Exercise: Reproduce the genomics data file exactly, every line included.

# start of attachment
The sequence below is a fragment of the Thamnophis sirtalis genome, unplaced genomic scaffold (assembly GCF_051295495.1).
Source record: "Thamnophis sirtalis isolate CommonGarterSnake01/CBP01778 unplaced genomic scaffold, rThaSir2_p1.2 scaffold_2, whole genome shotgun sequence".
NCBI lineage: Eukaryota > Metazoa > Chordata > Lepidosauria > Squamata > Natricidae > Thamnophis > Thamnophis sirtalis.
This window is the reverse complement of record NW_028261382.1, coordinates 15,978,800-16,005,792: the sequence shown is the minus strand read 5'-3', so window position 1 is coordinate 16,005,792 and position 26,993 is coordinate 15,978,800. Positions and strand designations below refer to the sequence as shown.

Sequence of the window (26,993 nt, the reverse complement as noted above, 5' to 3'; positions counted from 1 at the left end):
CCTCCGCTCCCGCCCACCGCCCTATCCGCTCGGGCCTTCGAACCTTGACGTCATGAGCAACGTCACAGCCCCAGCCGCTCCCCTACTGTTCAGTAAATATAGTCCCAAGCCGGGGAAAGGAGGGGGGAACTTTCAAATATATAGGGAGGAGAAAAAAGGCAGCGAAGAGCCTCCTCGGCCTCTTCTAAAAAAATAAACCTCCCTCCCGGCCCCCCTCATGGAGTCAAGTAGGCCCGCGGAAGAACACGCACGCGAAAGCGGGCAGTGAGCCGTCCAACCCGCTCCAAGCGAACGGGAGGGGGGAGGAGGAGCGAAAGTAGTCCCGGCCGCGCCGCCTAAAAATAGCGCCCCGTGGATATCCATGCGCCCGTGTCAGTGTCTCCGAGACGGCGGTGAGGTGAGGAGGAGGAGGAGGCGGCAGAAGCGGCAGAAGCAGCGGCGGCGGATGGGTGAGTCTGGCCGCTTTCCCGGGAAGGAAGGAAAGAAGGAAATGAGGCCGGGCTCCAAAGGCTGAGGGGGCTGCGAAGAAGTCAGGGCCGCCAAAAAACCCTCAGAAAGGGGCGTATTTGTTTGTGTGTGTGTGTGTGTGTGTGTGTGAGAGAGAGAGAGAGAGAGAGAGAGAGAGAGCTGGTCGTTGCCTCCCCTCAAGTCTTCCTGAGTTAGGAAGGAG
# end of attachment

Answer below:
The sequence below is a fragment of the Thamnophis sirtalis genome, unplaced genomic scaffold (assembly GCF_051295495.1).
Source record: "Thamnophis sirtalis isolate CommonGarterSnake01/CBP01778 unplaced genomic scaffold, rThaSir2_p1.2 scaffold_2, whole genome shotgun sequence".
NCBI lineage: Eukaryota > Metazoa > Chordata > Lepidosauria > Squamata > Natricidae > Thamnophis > Thamnophis sirtalis.
This window is the reverse complement of record NW_028261382.1, coordinates 15,978,800-16,005,792: the sequence shown is the minus strand read 5'-3', so window position 1 is coordinate 16,005,792 and position 26,993 is coordinate 15,978,800. Positions and strand designations below refer to the sequence as shown.

Sequence of the window (26,993 nt, the reverse complement as noted above, 5' to 3'; positions counted from 1 at the left end):
CCTCCGCTCCCGCCCACCGCCCTATCCGCTCGGGCCTTCGAACCTTGACGTCATGAGCAACGTCACAGCCCCAGCCGCTCCCCTACTGTTCAGTAAATATAGTCCCAAGCCGGGGAAAGGAGGGGGGAACTTTCAAATATATAGGGAGGAGAAAAAAGGCAGCGAAGAGCCTCCTCGGCCTCTTCTAAAAAAATAAACCTCCCTCCCGGCCCCCCTCATGGAGTCAAGTAGGCCCGCGGAAGAACACGCACGCGAAAGCGGGCAGTGAGCCGTCCAACCCGCTCCAAGCGAACGGGAGGGGGGAGGAGGAGCGAAAGTAGTCCCGGCCGCGCCGCCTAAAAATAGCGCCCCGTGGATATCCATGCGCCCGTGTCAGTGTCTCCGAGACGGCGGTGAGGTGAGGAGGAGGAGGAGGCGGCAGAAGCGGCAGAAGCAGCGGCGGCGGATGGGTGAGTCTGGCCGCTTTCCCGGGAAGGAAGGAAAGAAGGAAATGAGGCCGGGCTCCAAAGGCTGAGGGGGCTGCGAAGAAGTCAGGGCCGCCAAAAAACCCTCAGAAAGGGGCGTATTTGTTTGTGTGTGTGTGTGTGTGTGTGTGTGAGAGAGAGAGAGAGAGAGAGAGAGAGAGAGCTGGTCGTTGCCTCCCCTCAAGTCTTCCTGAGTTAGGAAGGAG